What I appreciated most were his gifts of literacy and literature, in the form of good grammar and good reading, and the writers he introduced me to at such a young age. I was reading James Thurber, E.B. White, Oscar Levant, P.G. Wodehouse, Ring Lardner, and others by the age of eight.  I grew up with a rabid appreciation for the writers of The New Yorker, and began reading other writers through those connections. I read the poetry he suggested, and was 21 when I learned that my favorite poem, Thanatopsis, had also been his father’s favorite poem.

Because I loved dogs (and animals), like him, I read all the books of Alfred Payson Terhune, by the time I was seven. I devoured dog books as a child, learning breeds and traits. I watched him train our German Shepherd, win her respect, (and mine) and learned how to relate to dogs through him. Thirteen years later, I watched him lift her into the car and drive her to the veterinarian’s office for her last visit. It was worse for him than for any of us, I suspect.

It occurs to me now that I share so many of his interests; a reason we got along so well through all stages of life. I didn’t have to grow into an appreciation of my father; I knew he was exceptional, always.

We kept up our friendship and mutual respect all through my life. We talked authors and debated grammar and writing style and politics, and compared notes on music. I remember being so proud to escort my parents to Carnegie Hall on the 100th anniversary of Gershwin’s birth for a concert. Gershwin was a topic on which we heartily agreed, and we couldn’t talk enough. He mailed me articles on music from the New York Times; I mailed him articles back. While working as an book editor, I called him regularly for clarification on the fine points of grammar distinction; something that I think made him proud.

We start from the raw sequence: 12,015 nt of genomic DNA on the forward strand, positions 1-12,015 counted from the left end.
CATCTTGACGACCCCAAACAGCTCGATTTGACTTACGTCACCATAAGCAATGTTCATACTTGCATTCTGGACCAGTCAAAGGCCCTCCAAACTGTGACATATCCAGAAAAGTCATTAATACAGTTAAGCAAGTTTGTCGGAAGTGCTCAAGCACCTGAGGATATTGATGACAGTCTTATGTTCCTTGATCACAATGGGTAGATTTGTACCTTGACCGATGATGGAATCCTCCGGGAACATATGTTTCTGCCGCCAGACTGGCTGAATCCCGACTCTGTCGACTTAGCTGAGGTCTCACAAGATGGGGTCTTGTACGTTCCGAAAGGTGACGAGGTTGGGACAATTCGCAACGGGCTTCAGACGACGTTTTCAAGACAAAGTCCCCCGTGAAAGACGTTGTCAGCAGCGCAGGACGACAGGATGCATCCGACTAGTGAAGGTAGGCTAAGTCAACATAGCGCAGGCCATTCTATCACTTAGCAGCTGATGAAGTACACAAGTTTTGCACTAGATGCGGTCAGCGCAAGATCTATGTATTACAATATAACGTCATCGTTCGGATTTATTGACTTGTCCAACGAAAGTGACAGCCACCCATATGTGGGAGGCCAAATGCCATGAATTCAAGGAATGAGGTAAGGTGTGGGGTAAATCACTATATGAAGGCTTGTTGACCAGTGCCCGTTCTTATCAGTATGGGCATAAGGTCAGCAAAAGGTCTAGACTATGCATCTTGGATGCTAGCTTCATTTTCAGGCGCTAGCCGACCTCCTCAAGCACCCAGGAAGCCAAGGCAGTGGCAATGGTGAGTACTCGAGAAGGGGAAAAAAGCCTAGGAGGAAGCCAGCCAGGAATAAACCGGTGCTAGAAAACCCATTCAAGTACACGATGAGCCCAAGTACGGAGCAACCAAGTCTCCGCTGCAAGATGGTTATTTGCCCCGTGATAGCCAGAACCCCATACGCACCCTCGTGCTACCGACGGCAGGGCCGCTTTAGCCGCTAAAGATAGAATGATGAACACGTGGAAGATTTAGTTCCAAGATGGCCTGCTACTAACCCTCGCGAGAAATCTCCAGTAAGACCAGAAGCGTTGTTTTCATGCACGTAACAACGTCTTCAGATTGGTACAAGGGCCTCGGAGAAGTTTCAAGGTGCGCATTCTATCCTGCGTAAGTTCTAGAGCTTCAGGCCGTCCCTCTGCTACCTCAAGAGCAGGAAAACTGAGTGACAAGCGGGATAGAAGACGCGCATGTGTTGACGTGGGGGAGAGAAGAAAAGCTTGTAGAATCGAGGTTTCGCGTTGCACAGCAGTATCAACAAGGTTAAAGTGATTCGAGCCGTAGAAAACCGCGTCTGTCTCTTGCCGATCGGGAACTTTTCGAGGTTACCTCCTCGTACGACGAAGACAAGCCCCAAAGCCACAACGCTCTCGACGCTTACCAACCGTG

I miss him now, but I remember thinking when he died how lucky I was to have such a singular parent. I never had to be a “type” of person for him to be proud. Like him I had elements of athlete and activist; scholar and socialite; poet and banker. It was enough that I could be all things, combined. Like him, I acquired the gift of speaking to anyone and feeling comfortable in conversation. I didn’t have to become a wife or mother to win his respect.

Not a man for accolades or rewards, the greatest compliment he could give me came so close to the end of his life. We were celebrating my parents’ 50th anniversary in Rhinebeck, NY. While at dinner, my father said to me that he couldn’t believe how “self-reliant and confident” I was. How I could walk away from a good job (a vice presidency at a major investment bank) and take a job as an assistant at a regional theater. I was always sure that the next step would be better. And it always was. He said “I don’t know where you get this confidence and assuredness from.”

I realized then and now, that he underestimated what an exceptional upbringing and a remarkable standard that he and my mother provided. I miss him often now, but I also feel that I carry so much of him in me that he never left.